Boyle's Law Examples in Real Life

Boyle's Law Explained

In 1662, Robert Boyle discovered that when held at a constant temperature, the volume and pressure of a gas are inversely proportionate. Put simply, when the volume goes up, pressure drops, and vice versa.

The mathematic equation is equally as simple: PV=K where P=Pressure, V=Volume, and K is simply a constant.

This has become a basic principle in chemistry, now called "Boyle's law" and is included as a special case into the more general ideal gas law.

Examples in Real Life

You have probably been well acquainted with Boyle's law for most of your life, and haven't even realized it. We experience examples of it on a regular basis. Several times a day, we might use it as a tool, while we also sometimes recognize it as a killer.

Ever filled up a tire? You will generally fill it to somewhere between 30-35 PSI (Pounds per square inch). This is a measurement of pressure. As you put more and more air into the tire, you are forcing all the gas molecules to get packed together, reducing their volume. As long as the air temperature remains the same, you are experiencing a real life example of this law as you watch your PSI change.

Read on for more examples.

Spray paint uses a real life application of Boyle's law to work its magic.
Spray paint uses a real life application of Boyle's law to work its magic. | Source

Spray Paint

While there are a couple different types of aerosol cans, one being a little more elaborate than the other, they both operate off of the same basic principle: Boyle's law. We'll examine the more elaborate of the two, since it's far more popular.

We know that before you spray a can of paint you are supposed to shake it up for a while, listening as a ball bearing rattles around inside. There are two substances inside the can, one being your product (paint for example), and the other being a gas that can be pressurized so much that it retains a liquid state even when it is heated past its boiling point. This liquefied gas will be a substance that has a boiling point far below room temperature. The can is sealed, preventing this gas from boiling and turning into a gaseous state. That is, until you push down the nozzle. The moment the nozzle goes down, and the seal is released, there is now an escape route. The propellant instantly boils and expands into a gas and pushes down on the product trying to escape the high pressure, and expand it's volume the atmosphere where there is less pressure. This forces the product to shoot out from the nozzle, and you have a coat of paint.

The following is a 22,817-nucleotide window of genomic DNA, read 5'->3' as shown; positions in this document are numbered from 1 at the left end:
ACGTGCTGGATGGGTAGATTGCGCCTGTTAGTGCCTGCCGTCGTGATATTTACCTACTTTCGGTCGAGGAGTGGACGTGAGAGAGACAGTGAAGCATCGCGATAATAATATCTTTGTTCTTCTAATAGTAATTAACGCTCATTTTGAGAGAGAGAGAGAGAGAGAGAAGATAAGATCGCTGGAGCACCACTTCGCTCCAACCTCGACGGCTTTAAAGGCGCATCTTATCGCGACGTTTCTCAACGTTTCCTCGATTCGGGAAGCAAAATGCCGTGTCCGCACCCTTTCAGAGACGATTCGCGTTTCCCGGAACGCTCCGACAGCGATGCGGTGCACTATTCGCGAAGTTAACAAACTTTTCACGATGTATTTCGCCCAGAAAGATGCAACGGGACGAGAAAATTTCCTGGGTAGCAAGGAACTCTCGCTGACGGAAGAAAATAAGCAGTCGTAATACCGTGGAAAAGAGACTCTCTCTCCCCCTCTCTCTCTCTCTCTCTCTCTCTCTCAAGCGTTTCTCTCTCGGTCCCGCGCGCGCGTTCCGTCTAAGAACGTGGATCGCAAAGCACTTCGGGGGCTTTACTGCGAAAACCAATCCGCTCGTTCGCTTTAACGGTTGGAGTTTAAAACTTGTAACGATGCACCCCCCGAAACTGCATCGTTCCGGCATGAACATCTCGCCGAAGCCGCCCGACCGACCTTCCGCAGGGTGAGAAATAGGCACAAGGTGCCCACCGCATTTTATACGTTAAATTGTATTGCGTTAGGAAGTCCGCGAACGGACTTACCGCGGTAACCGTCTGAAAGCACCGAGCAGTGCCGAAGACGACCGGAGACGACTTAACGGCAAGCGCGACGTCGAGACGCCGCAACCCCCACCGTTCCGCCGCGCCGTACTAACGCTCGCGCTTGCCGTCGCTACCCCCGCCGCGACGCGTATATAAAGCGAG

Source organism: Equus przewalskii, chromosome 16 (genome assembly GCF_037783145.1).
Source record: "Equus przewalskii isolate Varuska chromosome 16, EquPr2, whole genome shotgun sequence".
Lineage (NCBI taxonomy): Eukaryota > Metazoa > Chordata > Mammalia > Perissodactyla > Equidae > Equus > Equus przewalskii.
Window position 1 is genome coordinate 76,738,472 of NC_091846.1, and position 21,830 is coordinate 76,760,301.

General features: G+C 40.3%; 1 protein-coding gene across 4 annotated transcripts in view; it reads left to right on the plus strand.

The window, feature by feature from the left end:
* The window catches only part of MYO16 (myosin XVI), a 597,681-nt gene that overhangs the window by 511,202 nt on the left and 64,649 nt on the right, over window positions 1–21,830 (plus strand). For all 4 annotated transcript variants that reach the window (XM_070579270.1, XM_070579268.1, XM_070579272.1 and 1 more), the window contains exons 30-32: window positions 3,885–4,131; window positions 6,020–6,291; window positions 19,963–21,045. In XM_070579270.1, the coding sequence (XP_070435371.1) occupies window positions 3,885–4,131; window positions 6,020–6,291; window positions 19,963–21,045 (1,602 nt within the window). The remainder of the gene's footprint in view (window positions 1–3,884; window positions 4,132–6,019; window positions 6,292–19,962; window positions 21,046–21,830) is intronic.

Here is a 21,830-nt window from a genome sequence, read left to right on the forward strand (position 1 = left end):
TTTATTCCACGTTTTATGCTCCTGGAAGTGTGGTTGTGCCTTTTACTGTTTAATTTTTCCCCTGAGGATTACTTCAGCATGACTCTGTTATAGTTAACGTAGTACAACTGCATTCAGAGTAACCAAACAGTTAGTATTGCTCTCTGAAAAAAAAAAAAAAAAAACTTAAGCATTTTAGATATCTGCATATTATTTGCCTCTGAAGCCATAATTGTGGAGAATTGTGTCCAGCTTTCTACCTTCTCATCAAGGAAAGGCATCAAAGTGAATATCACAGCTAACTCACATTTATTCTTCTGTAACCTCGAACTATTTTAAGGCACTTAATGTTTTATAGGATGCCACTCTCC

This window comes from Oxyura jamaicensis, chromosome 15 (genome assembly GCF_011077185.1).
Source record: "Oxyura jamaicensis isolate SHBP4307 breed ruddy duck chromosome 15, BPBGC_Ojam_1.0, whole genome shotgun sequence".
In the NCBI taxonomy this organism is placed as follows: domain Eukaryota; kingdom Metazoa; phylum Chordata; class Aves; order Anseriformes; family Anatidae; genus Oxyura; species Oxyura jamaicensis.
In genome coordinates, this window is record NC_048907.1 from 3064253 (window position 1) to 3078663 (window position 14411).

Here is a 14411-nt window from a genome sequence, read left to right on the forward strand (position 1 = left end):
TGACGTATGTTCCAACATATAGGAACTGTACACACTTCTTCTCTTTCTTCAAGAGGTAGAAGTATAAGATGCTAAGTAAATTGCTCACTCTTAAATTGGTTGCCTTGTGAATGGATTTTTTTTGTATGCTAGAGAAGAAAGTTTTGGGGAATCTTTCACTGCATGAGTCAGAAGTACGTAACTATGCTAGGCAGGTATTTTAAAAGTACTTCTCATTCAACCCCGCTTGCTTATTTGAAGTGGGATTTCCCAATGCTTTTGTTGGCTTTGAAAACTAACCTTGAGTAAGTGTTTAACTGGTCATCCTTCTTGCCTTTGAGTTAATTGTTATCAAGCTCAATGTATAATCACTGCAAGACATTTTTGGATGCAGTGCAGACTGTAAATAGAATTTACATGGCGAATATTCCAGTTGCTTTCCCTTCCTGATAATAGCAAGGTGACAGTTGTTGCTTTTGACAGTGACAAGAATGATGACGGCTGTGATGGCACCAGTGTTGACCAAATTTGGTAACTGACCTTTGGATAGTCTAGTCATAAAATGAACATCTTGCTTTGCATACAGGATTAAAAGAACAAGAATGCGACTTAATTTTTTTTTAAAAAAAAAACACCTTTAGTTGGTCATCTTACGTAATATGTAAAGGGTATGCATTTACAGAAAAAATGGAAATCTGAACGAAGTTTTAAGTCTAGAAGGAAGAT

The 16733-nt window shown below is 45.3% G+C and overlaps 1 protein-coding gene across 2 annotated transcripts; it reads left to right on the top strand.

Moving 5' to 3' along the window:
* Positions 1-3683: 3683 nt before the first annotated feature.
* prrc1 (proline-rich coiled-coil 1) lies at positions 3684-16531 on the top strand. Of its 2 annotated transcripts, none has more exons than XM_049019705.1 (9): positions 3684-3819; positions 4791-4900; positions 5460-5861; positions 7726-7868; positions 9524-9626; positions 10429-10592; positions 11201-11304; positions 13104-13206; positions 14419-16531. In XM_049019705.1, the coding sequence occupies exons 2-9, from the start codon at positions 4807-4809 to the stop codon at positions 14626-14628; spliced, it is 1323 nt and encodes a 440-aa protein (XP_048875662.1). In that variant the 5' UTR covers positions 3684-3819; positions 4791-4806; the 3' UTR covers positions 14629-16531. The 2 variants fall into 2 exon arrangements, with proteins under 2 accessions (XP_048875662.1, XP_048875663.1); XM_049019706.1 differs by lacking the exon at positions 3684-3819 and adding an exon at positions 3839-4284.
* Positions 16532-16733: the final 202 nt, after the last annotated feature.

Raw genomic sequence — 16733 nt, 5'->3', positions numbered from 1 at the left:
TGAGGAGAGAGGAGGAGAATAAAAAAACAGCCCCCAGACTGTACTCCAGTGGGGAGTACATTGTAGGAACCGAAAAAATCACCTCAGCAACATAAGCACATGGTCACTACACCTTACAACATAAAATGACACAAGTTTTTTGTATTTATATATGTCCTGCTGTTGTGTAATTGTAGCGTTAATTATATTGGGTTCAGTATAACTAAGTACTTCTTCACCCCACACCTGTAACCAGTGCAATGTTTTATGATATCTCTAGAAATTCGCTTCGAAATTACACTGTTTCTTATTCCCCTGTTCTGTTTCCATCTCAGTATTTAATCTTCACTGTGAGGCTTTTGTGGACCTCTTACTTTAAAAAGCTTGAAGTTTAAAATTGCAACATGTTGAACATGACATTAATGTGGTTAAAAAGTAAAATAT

The syringe is a textbook example of Boyle's law in action.
The syringe is a textbook example of Boyle's law in action. | Source

Did You Know?

The "Ideal Gas Law" was created as a combination of Boyle's law and Charles's law.

The Syringe

This is far more simple than a can of spray paint. Syringes of all types utilize Boyle's law on a very basic level.

When you pull the plunger out on a syringe, it causes the volume within the chamber to increase. As we know, this causes the pressure to do the opposite, which then creates a vacuum attempting to re-pressurize back to atmospheric levels. Since the only fluid available on the other side of the needle tends to be a liquid such as blood, which gets sucked into the chamber. This then reduces the volume and increases the pressure back to where it wants to be.

Carbonation is what makes soda so delicious. Boyle's law is responsible for spraying it all over your car.
Carbonation is what makes soda so delicious. Boyle's law is responsible for spraying it all over your car. | Source

The Soda Can

Typically we will take a bottle of soda, slowly turning the cap allowing the air to gradually escape before completely removing the lid. We do this because we've learned over time that popping it open too fast causes it to fizz up and spill all over you and everything around you.

Carbonation is exactly what it sounds like. Water is pumped full of carbon dioxide, causing it to bubble up as the CO2 makes its escape. Throw some syrup into the mix, and you have soda pop. When a soda bottle is filled, it is also pressurized. Much like the aerosol can mentioned earlier, when you slowly open the cap, the gas is suddenly able to increase its volume in order to decrease the pressure. Since the soda itself is carbonized, the CO2 gasses decide they want to escape as well, and you have your fizz.

All is fine and dandy, until you shake the bottle up. Shaking up the bottle causes that neat pocket of carbon dioxide gas in the top to mix in with the soda. Now, pop the cap off. Suddenly all of these excess gas bubbles within the soda want to expand and escape their high pressure environment as well. Rather than being able to expand and shoot out of that neat pocket of air with a "pffffffft," they expand while they're still in the soda. As it tries to muscle its way out, it pushes the soda along with. Pressure in the bottle goes down, volume of the gas goes up, and you have yourself a mess to clean up.

"The bends" is a life threatening condition caused when divers don't respect the threat of Boyle's law.
"The bends" is a life threatening condition caused when divers don't respect the threat of Boyle's law. | Source

The Bends